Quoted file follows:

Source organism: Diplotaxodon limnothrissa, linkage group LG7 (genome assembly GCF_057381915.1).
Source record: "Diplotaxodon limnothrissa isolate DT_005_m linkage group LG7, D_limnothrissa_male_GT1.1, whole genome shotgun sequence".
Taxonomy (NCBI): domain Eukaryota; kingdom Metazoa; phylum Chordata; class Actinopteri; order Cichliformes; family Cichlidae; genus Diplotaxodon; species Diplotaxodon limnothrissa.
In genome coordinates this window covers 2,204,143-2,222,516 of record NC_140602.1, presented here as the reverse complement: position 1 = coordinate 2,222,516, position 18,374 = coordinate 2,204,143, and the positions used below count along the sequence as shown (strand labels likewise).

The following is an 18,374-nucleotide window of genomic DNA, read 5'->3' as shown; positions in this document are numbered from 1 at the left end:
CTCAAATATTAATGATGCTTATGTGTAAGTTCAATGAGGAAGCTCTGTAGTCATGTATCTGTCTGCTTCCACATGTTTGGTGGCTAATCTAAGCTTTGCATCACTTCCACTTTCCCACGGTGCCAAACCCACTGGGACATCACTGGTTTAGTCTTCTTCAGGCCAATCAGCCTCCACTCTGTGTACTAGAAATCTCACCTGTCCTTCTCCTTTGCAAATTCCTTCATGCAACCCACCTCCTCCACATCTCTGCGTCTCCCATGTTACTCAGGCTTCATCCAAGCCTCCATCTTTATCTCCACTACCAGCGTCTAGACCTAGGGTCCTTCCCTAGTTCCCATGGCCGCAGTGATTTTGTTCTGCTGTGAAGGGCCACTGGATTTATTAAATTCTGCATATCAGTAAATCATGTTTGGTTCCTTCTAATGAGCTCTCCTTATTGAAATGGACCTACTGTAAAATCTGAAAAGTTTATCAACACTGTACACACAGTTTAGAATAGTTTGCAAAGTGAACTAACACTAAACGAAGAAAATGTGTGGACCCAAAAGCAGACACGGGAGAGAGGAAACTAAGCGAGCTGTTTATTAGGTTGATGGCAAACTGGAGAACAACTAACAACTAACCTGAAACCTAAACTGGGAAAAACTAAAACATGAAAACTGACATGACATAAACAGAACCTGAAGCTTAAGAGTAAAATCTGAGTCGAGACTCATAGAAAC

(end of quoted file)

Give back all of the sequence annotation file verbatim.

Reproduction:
Source organism: Diplotaxodon limnothrissa, linkage group LG7 (genome assembly GCF_057381915.1).
Source record: "Diplotaxodon limnothrissa isolate DT_005_m linkage group LG7, D_limnothrissa_male_GT1.1, whole genome shotgun sequence".
Taxonomy (NCBI): domain Eukaryota; kingdom Metazoa; phylum Chordata; class Actinopteri; order Cichliformes; family Cichlidae; genus Diplotaxodon; species Diplotaxodon limnothrissa.
In genome coordinates this window covers 2,204,143-2,222,516 of record NC_140602.1, presented here as the reverse complement: position 1 = coordinate 2,222,516, position 18,374 = coordinate 2,204,143, and the positions used below count along the sequence as shown (strand labels likewise).

The following is an 18,374-nucleotide window of genomic DNA, read 5'->3' as shown; positions in this document are numbered from 1 at the left end:
CTCAAATATTAATGATGCTTATGTGTAAGTTCAATGAGGAAGCTCTGTAGTCATGTATCTGTCTGCTTCCACATGTTTGGTGGCTAATCTAAGCTTTGCATCACTTCCACTTTCCCACGGTGCCAAACCCACTGGGACATCACTGGTTTAGTCTTCTTCAGGCCAATCAGCCTCCACTCTGTGTACTAGAAATCTCACCTGTCCTTCTCCTTTGCAAATTCCTTCATGCAACCCACCTCCTCCACATCTCTGCGTCTCCCATGTTACTCAGGCTTCATCCAAGCCTCCATCTTTATCTCCACTACCAGCGTCTAGACCTAGGGTCCTTCCCTAGTTCCCATGGCCGCAGTGATTTTGTTCTGCTGTGAAGGGCCACTGGATTTATTAAATTCTGCATATCAGTAAATCATGTTTGGTTCCTTCTAATGAGCTCTCCTTATTGAAATGGACCTACTGTAAAATCTGAAAAGTTTATCAACACTGTACACACAGTTTAGAATAGTTTGCAAAGTGAACTAACACTAAACGAAGAAAATGTGTGGACCCAAAAGCAGACACGGGAGAGAGGAAACTAAGCGAGCTGTTTATTAGGTTGATGGCAAACTGGAGAACAACTAACAACTAACCTGAAACCTAAACTGGGAAAAACTAAAACATGAAAACTGACATGACATAAACAGAACCTGAAGCTTAAGAGTAAAATCTGAGTCGAGACTCATAGAAAC